Sometimes summarizing it in narration keeps the flow of the writing, where dialogue might interrupt it. At other times, having three or four lines of dialogue where an exchange is easily summarized in a sentence is more than you need.
     
  11. andrewdj
    Offline

    andrewdj Member

    Joined:
    Feb 11, 2011
    Messages:
    21
    Likes Received:
    0
    I made a mistake in my example..a better example would have been:

    Mike said he was fine, and thanked him for asking.

    My point was that he narrated his response rather than just using dialogue which would have been just as suitable. Mark Billingham's writing does tend to drift into present tense at times though, which was what I had badly attempted in the first post. If I can come across an actual excerpt from the book I'll repost. This was just a quick post in the style of the original, rather than something I'd actually taken from the book.
     
  12. andrewdj
    Offline

    andrewdj Member

    Joined:
    Feb 11, 2011
    Messages:
    21
    Likes Received:
    0
    I agree it's a good technique when the point of the dialogue is rather long winded, and opting to state that they discussed the subject at length before jumping into dialogue at the most important part, especially where it's covering old ground that the reader is already aware of, but this particular book/author has used the technique at least once where I didn't think it benefited much.

    I probably wouldn't have noticed it if I wasn't attempting to write a novel myself, and picking up on little things that most readers wouldn't.
     
  13. JimFlagg
    Offline

    JimFlagg Contributing Member

    Joined:
    Apr 26, 2011
    Messages:
    375
    Likes Received:
    6
    I shy away from that because it become confusing as to whether the character thought it, said it out loud, wrote it or what. Yes the word "Said" makes it clear that it was spoken but when you get into complex dialogs you will want to remove the saids and that's when it become confusing to the reader.

    Also, when you write it usually done in past tense and when we use dialog, it is usually in present tense; because this is naturally how we tell stories. This does not mean you did not write your story different, but if you did it this way, then be aware this and how awkward this style of writing may be. If you are confident in your writing style then go ahead and use it but I personally would steer clear.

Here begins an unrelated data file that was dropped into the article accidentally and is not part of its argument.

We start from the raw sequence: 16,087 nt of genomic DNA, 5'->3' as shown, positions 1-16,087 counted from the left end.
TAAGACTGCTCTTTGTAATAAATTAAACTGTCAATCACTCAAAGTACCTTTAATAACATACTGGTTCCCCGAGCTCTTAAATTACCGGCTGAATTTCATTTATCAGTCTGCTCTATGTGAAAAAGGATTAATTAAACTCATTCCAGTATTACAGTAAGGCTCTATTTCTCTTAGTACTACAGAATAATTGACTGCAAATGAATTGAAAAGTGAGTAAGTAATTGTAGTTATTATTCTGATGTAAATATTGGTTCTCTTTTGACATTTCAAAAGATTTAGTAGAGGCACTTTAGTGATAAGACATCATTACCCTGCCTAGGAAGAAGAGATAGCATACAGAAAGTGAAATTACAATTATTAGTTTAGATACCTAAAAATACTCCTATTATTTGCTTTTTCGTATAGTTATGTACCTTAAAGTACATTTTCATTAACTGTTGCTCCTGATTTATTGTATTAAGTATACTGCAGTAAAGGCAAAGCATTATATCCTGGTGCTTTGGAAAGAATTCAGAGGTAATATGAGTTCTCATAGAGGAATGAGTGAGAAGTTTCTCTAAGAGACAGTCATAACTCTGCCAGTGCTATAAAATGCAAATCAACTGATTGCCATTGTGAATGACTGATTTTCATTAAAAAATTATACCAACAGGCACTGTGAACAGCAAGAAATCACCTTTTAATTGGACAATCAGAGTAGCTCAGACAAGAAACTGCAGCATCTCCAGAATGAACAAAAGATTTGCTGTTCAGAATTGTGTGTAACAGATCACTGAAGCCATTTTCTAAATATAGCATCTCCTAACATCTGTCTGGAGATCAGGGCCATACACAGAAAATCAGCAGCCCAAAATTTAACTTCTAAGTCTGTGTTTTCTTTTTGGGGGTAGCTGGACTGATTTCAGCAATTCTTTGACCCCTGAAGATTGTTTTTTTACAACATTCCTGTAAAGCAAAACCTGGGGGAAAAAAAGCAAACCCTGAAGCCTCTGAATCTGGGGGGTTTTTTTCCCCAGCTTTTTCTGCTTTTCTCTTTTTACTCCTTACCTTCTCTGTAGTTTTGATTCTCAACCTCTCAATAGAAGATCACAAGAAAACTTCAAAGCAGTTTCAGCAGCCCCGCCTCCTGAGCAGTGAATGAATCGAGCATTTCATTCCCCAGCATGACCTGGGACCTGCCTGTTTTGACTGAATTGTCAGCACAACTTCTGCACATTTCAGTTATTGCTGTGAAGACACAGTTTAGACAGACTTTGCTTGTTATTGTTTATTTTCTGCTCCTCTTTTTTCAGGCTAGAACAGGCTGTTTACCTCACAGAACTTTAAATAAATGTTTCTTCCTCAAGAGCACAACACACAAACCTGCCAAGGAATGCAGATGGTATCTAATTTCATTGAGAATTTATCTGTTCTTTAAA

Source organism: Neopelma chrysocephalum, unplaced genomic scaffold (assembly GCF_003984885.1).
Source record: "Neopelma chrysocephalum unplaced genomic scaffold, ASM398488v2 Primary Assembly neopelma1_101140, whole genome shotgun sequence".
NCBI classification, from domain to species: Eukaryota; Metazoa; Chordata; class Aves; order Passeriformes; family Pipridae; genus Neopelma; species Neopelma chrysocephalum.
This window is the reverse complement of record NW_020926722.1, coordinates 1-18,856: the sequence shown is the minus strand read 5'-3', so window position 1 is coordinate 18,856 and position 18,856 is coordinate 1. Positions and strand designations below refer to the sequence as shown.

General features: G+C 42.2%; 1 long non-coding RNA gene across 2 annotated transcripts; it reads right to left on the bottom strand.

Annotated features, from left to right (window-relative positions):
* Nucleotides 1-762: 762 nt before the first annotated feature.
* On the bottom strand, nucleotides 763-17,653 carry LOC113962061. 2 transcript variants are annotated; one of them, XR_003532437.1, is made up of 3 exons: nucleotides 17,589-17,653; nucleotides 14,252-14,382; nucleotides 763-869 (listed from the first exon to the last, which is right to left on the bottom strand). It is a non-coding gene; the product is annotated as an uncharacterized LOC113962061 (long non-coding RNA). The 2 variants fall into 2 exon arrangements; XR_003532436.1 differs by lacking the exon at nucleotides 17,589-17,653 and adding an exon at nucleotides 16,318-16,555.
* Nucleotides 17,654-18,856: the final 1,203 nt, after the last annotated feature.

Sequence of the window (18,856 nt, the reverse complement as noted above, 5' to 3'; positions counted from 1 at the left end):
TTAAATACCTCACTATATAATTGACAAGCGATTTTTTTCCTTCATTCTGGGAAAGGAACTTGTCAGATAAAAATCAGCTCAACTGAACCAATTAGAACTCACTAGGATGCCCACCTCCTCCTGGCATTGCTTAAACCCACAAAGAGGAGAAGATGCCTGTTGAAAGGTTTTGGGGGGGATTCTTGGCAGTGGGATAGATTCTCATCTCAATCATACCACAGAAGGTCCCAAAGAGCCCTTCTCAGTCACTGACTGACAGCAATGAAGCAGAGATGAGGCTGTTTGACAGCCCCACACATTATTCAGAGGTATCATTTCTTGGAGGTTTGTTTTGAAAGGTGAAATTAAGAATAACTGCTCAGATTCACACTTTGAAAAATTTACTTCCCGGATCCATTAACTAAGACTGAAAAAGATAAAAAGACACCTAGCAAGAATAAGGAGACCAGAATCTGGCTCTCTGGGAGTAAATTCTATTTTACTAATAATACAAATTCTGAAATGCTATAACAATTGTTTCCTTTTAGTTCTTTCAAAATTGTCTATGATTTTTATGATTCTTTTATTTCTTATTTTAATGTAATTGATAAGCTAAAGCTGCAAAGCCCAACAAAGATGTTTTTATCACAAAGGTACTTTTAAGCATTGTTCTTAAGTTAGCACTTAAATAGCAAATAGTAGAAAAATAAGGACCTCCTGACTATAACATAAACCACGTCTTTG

14. Tesoro
    Offline

    Tesoro Contributing Member Contributor

    Joined:
    Jan 3, 2011
    Messages:
    2,825
    Likes Received:
    290
    Location:
    A place with no future
    Totally agree with you, it looks a bit unnatural this way, it would disturb me more than a long dialogue would do. How long can a dialogue go on without it being too heavy? Does action tags count as a way of breaking it up a bit too or is it to be considered a part of the dialogue?
     
  15. Seye
    Offline

    Seye Member

    Joined:
    Jul 28, 2011
    Messages:
    74
    Likes Received:
    2
    I have used the technique you gave an example with before. For me I do this to break the dialogue but not use dialogue tags(which tell often more than show a reaction needed)

    Sometimes the reply to a question is just a setup for an answer the writer wishes to give, so 'dialogue' is un-needed and would take away from the scene.
     
  16. art
    Offline

    art Contributing Member Contributor

    Joined:
    Sep 5, 2010
    Messages:
    1,159
    Likes Received:
    113
    It does a little more than simply provide variety, I think (or provide a digestible summary).

    Here, I assume on purpose, Mike is made to appear still more uninterested in conversational platitudes than he might have been, had he been shown responding directly.

    He has been gently pulled from the centre of the action...the distance allowing the narrator a little more wriggle room in which to perhaps pass sardonic comment on the dialogue.

    A technique that might sit pretty well with comedic writers/ ironists etc

    I like it. Don't care much for dialogue. The less of it the better.
     
  17. andrewdj
    Offline

    andrewdj Member

    Joined:
    Feb 11, 2011
    Messages:
    21
    Likes Received:
    0
    You raise an interesting point, as the author of this book was actually a standup comedian and an actor, prior to becoming an author, so perhaps this was his intention.
     
  18. spklvr
    Offline

    spklvr Contributing Member Contributor

    Joined:
    Oct 29, 2010
    Messages:
    734
    Likes Received:
    36
    Location:
    Sarpsborg, Norway